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Ten Persuasive Writing Techniques

by May L


Ten Timeless Persuasive Writing Techniques

Want to convince your readers to do something or agree with your point of view? Okay, that was a silly question. Of course you do.

Persuasion is generally an exercise in creating a win-win situation. You present a case that others find beneficial to agree with. You make them an offer they can't refuse. It's simply a good deal or a position that makes sense to that particular person.

But there are techniques that can make your job easier and your case more compelling. While this list is in no way comprehensive, these 10 strategies are used quite a bit because they work.



Talk to anyone well versed in learning psychology, and they'll tell you repetition is crucial. It's also critical in persuasive writing, since a person can't agree with you if they don't truly get what you're saying. Of course, there's good repetition and bad. To stay on the good side, make your point in several different ways, such as directly, using an example, in a story, via a quote from a famous person, and once more in your summary.

Reasons Why

Remember the power of the word because. Psychological studies have shown that people are more likely to comply with a request if you simply give them a reason why, even if that reason makes no sense. The strategy itself does make sense if you think about it. We don't like to be told things or asked to take action without a reasonable explanation. When you need people to be receptive to your line of thinking, always give reasons why.

Consistency

It's been called the "hobgoblin of little minds," but consistency in our thoughts and actions is a valued social trait. We don't want to appear inconsistent, since, whether fair or not, that characteristic is associated with instability and flightiness, while consistency is associated with integrity and rational behavior.

Use this in your writing by getting the reader to agree with something up front that most people would have a hard time disagreeing with.

Then rigorously make your case, with plenty of supporting evidence, all while relating your ultimate point back to the opening scenario that's already been accepted.

Social Proof

Looking for guidance from others as to what to do and what to accept is one of the most powerful psychological forces in our lives. It can determine whether we deliver aid to a person in need. Obvious examples of social proof can be found in testimonials and outside referrals, and it's the driving force behind social media.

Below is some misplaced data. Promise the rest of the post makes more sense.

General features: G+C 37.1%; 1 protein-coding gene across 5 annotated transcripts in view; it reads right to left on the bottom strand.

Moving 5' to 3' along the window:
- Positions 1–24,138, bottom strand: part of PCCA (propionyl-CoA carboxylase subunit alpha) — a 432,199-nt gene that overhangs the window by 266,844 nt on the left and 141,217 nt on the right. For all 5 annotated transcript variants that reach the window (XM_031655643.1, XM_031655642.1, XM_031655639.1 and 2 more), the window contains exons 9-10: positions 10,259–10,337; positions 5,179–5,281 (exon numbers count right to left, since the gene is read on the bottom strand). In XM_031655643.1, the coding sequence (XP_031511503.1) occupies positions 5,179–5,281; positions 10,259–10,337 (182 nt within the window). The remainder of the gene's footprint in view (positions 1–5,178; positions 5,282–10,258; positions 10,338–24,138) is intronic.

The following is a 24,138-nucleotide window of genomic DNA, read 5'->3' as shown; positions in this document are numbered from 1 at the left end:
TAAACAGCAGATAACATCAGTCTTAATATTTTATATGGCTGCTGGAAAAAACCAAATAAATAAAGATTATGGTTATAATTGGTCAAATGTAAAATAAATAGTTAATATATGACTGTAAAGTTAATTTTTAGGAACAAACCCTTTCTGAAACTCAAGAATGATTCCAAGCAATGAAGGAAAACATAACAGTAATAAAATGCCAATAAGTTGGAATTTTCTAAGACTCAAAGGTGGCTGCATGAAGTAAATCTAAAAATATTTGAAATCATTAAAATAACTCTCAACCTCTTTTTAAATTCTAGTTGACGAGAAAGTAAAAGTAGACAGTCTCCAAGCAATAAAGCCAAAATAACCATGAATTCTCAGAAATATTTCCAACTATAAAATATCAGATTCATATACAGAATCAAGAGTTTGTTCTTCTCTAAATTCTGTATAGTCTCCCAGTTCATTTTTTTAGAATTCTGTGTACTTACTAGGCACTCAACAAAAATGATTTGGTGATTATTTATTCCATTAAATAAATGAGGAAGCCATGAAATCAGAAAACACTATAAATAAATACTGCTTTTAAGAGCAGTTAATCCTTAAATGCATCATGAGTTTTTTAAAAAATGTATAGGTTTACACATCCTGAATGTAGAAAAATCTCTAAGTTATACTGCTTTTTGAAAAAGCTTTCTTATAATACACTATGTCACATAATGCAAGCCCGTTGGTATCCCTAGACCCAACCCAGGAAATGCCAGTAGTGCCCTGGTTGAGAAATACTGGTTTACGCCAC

Comparisons

Metaphors, similes and analogies are the persuasive writer's best friends. When you can relate your scenario to something that the reader already accepts as true, you're well on your way to convincing someone to see things your way. But comparisons work in other ways too. Sometimes you can be more persuasive by comparing apples to oranges. Don't compare the price of your home study course to the price of a similar course â€" compare it to the price of a live seminar or your hourly consulting rate.

This is a persuasion theme that works as an overall approach to making your case. First, you identify the problem and qualify your audience. Then you agitate the reader's pain before offering your solution as the answer that will make it all better.

The agitation phase is not about being sadistic; it's about empathy. You want the reader to know unequivocally that you understand his problem because you've dealt with it and/or are experienced at eliminating it. The credibility of your solution goes way up if you demonstrate that you truly feel the prospect's pain.

Prognosticate

Another persuasion theme involves providing your readers with a glimpse into the future. This entire strategy is built on credibility. If you have no idea what you're talking about, you'll end up looking foolish. But if you can back up your claims with your credentials or your obvious grasp of the subject matter, this is an extremely persuasive technique.